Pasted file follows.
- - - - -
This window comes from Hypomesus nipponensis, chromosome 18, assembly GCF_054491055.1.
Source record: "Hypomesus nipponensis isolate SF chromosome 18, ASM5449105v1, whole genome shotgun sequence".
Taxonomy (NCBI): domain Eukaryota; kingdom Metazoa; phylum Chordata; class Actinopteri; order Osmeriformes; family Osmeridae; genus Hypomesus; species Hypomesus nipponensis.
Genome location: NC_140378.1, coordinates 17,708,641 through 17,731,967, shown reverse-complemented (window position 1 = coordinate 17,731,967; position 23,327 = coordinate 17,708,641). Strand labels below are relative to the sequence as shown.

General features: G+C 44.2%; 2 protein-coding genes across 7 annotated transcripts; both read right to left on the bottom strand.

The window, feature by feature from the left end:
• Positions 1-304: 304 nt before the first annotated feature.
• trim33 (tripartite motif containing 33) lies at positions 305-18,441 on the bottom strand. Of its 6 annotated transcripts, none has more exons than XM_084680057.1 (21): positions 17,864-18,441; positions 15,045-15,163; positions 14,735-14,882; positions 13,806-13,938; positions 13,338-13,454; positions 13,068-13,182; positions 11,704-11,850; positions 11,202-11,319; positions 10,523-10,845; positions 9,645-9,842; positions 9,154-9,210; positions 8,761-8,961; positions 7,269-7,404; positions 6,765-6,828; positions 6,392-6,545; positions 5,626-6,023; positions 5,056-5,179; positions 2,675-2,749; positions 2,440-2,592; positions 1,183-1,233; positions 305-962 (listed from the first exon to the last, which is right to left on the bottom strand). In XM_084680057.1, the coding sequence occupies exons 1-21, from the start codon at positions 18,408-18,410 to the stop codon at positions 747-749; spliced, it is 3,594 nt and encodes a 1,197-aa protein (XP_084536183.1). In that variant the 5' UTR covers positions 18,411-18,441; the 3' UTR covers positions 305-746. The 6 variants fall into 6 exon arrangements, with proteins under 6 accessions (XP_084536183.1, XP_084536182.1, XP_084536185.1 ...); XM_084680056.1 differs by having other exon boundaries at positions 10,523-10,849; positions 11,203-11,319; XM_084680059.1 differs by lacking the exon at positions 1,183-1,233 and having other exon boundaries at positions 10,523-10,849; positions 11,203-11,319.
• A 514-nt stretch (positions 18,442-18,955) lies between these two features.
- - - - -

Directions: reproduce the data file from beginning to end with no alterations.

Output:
This window comes from Hypomesus nipponensis, chromosome 18, assembly GCF_054491055.1.
Source record: "Hypomesus nipponensis isolate SF chromosome 18, ASM5449105v1, whole genome shotgun sequence".
Taxonomy (NCBI): domain Eukaryota; kingdom Metazoa; phylum Chordata; class Actinopteri; order Osmeriformes; family Osmeridae; genus Hypomesus; species Hypomesus nipponensis.
Genome location: NC_140378.1, coordinates 17,708,641 through 17,731,967, shown reverse-complemented (window position 1 = coordinate 17,731,967; position 23,327 = coordinate 17,708,641). Strand labels below are relative to the sequence as shown.

General features: G+C 44.2%; 2 protein-coding genes across 7 annotated transcripts; both read right to left on the bottom strand.

The window, feature by feature from the left end:
• Positions 1-304: 304 nt before the first annotated feature.
• trim33 (tripartite motif containing 33) lies at positions 305-18,441 on the bottom strand. Of its 6 annotated transcripts, none has more exons than XM_084680057.1 (21): positions 17,864-18,441; positions 15,045-15,163; positions 14,735-14,882; positions 13,806-13,938; positions 13,338-13,454; positions 13,068-13,182; positions 11,704-11,850; positions 11,202-11,319; positions 10,523-10,845; positions 9,645-9,842; positions 9,154-9,210; positions 8,761-8,961; positions 7,269-7,404; positions 6,765-6,828; positions 6,392-6,545; positions 5,626-6,023; positions 5,056-5,179; positions 2,675-2,749; positions 2,440-2,592; positions 1,183-1,233; positions 305-962 (listed from the first exon to the last, which is right to left on the bottom strand). In XM_084680057.1, the coding sequence occupies exons 1-21, from the start codon at positions 18,408-18,410 to the stop codon at positions 747-749; spliced, it is 3,594 nt and encodes a 1,197-aa protein (XP_084536183.1). In that variant the 5' UTR covers positions 18,411-18,441; the 3' UTR covers positions 305-746. The 6 variants fall into 6 exon arrangements, with proteins under 6 accessions (XP_084536183.1, XP_084536182.1, XP_084536185.1 ...); XM_084680056.1 differs by having other exon boundaries at positions 10,523-10,849; positions 11,203-11,319; XM_084680059.1 differs by lacking the exon at positions 1,183-1,233 and having other exon boundaries at positions 10,523-10,849; positions 11,203-11,319.
• A 514-nt stretch (positions 18,442-18,955) lies between these two features.